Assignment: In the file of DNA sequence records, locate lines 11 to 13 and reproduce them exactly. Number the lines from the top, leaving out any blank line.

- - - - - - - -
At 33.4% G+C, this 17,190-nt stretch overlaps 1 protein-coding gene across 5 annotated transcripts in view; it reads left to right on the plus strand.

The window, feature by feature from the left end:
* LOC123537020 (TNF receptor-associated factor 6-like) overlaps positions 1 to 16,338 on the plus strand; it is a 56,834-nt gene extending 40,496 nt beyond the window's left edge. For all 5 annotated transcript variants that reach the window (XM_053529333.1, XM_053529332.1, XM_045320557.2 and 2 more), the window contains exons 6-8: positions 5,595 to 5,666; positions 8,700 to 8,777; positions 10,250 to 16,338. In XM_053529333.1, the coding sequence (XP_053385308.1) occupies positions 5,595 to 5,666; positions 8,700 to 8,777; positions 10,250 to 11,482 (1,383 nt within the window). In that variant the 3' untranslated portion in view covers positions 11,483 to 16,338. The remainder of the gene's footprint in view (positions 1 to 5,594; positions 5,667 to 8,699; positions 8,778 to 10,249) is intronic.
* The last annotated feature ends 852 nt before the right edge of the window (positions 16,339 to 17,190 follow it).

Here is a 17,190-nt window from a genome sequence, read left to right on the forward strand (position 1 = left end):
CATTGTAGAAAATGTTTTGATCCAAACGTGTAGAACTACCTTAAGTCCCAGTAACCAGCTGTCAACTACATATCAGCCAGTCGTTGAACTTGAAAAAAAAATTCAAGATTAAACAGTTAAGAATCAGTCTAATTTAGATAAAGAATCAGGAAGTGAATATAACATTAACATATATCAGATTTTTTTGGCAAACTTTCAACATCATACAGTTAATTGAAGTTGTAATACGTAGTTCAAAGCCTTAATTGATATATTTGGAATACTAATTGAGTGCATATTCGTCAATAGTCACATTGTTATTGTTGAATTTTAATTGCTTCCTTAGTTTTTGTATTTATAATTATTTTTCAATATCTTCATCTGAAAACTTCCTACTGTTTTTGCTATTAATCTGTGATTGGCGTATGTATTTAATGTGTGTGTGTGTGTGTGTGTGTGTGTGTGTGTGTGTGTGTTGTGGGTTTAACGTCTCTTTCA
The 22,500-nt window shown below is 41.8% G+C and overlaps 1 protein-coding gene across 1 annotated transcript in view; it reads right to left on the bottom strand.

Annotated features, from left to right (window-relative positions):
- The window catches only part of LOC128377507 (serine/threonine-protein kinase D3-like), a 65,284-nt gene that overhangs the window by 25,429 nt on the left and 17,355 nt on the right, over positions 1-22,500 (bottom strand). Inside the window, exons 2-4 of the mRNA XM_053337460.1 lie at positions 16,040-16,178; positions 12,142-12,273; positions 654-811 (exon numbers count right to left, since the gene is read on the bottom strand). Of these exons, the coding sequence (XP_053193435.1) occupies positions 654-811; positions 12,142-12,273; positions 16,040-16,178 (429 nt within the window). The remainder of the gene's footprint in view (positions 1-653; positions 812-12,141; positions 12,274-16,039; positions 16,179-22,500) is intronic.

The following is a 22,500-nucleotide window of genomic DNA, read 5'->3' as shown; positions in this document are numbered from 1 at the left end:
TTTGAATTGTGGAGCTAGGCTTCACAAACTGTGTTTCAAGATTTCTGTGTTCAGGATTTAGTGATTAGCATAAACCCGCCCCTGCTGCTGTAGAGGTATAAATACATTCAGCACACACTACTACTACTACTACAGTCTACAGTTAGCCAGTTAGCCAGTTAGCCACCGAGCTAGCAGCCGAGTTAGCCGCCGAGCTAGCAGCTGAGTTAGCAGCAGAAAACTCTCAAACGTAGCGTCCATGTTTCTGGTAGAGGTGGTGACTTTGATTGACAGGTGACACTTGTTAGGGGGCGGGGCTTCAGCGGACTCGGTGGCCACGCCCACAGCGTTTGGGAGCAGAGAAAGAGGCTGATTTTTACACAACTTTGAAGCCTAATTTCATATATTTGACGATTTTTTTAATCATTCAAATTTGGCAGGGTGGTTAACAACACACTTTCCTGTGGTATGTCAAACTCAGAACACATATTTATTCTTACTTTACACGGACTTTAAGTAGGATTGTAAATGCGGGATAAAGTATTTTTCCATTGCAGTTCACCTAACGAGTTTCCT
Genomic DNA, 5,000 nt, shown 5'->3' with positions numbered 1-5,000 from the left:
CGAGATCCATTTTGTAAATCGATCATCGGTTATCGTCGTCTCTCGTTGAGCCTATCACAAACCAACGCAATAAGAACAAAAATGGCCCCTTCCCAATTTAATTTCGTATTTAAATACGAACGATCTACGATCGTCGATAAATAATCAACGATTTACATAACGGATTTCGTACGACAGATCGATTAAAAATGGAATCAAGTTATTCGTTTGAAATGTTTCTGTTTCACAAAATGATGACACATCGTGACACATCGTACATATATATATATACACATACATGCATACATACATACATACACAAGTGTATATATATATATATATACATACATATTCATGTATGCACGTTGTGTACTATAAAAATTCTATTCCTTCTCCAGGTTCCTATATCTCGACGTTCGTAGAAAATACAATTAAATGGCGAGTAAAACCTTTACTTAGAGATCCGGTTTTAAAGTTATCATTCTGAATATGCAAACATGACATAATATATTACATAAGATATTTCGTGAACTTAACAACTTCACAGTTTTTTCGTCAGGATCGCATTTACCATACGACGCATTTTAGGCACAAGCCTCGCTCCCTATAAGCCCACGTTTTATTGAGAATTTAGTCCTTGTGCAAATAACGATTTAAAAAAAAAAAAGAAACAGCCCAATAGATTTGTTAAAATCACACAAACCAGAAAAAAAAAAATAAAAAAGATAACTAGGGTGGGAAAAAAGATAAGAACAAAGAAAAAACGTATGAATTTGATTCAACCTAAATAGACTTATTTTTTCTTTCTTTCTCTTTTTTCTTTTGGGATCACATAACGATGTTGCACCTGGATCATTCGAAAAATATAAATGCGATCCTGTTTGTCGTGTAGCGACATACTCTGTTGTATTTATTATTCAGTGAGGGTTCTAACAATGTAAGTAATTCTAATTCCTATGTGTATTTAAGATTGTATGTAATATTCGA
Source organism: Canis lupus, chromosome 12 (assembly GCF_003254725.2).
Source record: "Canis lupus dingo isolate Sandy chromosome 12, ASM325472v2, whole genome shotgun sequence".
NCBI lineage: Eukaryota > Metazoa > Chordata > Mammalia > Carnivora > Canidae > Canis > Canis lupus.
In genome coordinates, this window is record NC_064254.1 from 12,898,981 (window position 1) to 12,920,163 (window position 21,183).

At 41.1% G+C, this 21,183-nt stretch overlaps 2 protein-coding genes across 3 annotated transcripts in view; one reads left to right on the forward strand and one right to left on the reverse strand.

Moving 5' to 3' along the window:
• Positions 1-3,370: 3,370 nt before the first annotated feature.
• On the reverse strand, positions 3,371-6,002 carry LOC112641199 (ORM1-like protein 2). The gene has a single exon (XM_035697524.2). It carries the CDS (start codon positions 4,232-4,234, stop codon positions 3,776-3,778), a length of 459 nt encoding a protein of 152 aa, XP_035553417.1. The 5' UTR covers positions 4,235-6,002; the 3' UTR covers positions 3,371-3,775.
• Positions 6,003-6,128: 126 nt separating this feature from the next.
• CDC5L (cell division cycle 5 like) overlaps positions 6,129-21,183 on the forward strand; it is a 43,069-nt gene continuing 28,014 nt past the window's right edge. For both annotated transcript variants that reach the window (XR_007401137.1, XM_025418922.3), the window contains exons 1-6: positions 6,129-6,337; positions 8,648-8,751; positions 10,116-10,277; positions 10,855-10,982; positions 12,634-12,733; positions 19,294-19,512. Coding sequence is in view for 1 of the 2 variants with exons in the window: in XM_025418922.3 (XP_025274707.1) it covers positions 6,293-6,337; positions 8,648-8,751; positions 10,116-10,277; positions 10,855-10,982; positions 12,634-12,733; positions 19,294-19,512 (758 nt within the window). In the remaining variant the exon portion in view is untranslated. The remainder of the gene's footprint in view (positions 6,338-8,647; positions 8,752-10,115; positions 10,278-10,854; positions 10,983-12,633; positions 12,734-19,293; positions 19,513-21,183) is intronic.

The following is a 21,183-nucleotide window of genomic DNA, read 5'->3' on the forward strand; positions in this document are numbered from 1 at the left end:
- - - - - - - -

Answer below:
TTTGAATTGTGGAGCTAGGCTTCACAAACTGTGTTTCAAGATTTCTGTGTTCAGGATTTAGTGATTAGCATAAACCCGCCCCTGCTGCTGTAGAGGTATAAATACATTCAGCACACACTACTACTACTACTACAGTCTACAGTTAGCCAGTTAGCCAGTTAGCCACCGAGCTAGCAGCCGAGTTAGCCGCCGAGCTAGCAGCTGAGTTAGCAGCAGAAAACTCTCAAACGTAGCGTCCATGTTTCTGGTAGAGGTGGTGACTTTGATTGACAGGTGACACTTGTTAGGGGGCGGGGCTTCAGCGGACTCGGTGGCCACGCCCACAGCGTTTGGGAGCAGAGAAAGAGGCTGATTTTTACACAACTTTGAAGCCTAATTTCATATATTTGACGATTTTTTTAATCATTCAAATTTGGCAGGGTGGTTAACAACACACTTTCCTGTGGTATGTCAAACTCAGAACACATATTTATTCTTACTTTACACGGACTTTAAGTAGGATTGTAAATGCGGGATAAAGTATTTTTCCATTGCAGTTCACCTAACGAGTTTCCT
Genomic DNA, 5,000 nt, shown 5'->3' with positions numbered 1-5,000 from the left:
CGAGATCCATTTTGTAAATCGATCATCGGTTATCGTCGTCTCTCGTTGAGCCTATCACAAACCAACGCAATAAGAACAAAAATGGCCCCTTCCCAATTTAATTTCGTATTTAAATACGAACGATCTACGATCGTCGATAAATAATCAACGATTTACATAACGGATTTCGTACGACAGATCGATTAAAAATGGAATCAAGTTATTCGTTTGAAATGTTTCTGTTTCACAAAATGATGACACATCGTGACACATCGTACATATATATATATACACATACATGCATACATACATACATACACAAGTGTATATATATATATATATACATACATATTCATGTATGCACGTTGTGTACTATAAAAATTCTATTCCTTCTCCAGGTTCCTATATCTCGACGTTCGTAGAAAATACAATTAAATGGCGAGTAAAACCTTTACTTAGAGATCCGGTTTTAAAGTTATCATTCTGAATATGCAAACATGACATAATATATTACATAAGATATTTCGTGAACTTAACAACTTCACAGTTTTTTCGTCAGGATCGCATTTACCATACGACGCATTTTAGGCACAAGCCTCGCTCCCTATAAGCCCACGTTTTATTGAGAATTTAGTCCTTGTGCAAATAACGATTTAAAAAAAAAAAAGAAACAGCCCAATAGATTTGTTAAAATCACACAAACCAGAAAAAAAAAAATAAAAAAGATAACTAGGGTGGGAAAAAAGATAAGAACAAAGAAAAAACGTATGAATTTGATTCAACCTAAATAGACTTATTTTTTCTTTCTTTCTCTTTTTTCTTTTGGGATCACATAACGATGTTGCACCTGGATCATTCGAAAAATATAAATGCGATCCTGTTTGTCGTGTAGCGACATACTCTGTTGTATTTATTATTCAGTGAGGGTTCTAACAATGTAAGTAATTCTAATTCCTATGTGTATTTAAGATTGTATGTAATATTCGA